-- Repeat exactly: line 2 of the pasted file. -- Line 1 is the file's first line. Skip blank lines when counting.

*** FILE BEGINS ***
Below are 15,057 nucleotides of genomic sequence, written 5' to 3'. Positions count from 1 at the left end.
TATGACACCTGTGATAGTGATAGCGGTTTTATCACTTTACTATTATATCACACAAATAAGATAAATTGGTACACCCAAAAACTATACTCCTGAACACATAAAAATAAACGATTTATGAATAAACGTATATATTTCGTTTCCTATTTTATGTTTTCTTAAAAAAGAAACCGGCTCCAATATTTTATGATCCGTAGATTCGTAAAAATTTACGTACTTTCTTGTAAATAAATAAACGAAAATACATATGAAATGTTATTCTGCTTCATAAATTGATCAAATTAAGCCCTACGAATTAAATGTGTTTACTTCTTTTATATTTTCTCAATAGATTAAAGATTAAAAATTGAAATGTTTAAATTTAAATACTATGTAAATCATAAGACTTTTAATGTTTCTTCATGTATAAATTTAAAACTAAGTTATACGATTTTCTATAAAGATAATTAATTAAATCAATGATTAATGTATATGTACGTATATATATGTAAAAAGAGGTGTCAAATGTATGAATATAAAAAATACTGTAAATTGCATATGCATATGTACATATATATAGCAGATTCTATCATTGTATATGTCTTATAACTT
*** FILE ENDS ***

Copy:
TATGACACCTGTGATAGTGATAGCGGTTTTATCACTTTACTATTATATCACACAAATAAGATAAATTGGTACACCCAAAAACTATACTCCTGAACACATAAAAATAAACGATTTATGAATAAACGTATATATTTCGTTTCCTATTTTATGTTTTCTTAAAAAAGAAACCGGCTCCAATATTTTATGATCCGTAGATTCGTAAAAATTTACGTACTTTCTTGTAAATAAATAAACGAAAATACATATGAAATGTTATTCTGCTTCATAAATTGATCAAATTAAGCCCTACGAATTAAATGTGTTTACTTCTTTTATATTTTCTCAATAGATTAAAGATTAAAAATTGAAATGTTTAAATTTAAATACTATGTAAATCATAAGACTTTTAATGTTTCTTCATGTATAAATTTAAAACTAAGTTATACGATTTTCTATAAAGATAATTAATTAAATCAATGATTAATGTATATGTACGTATATATATGTAAAAAGAGGTGTCAAATGTATGAATATAAAAAATACTGTAAATTGCATATGCATATGTACATATATATAGCAGATTCTATCATTGTATATGTCTTATAACTT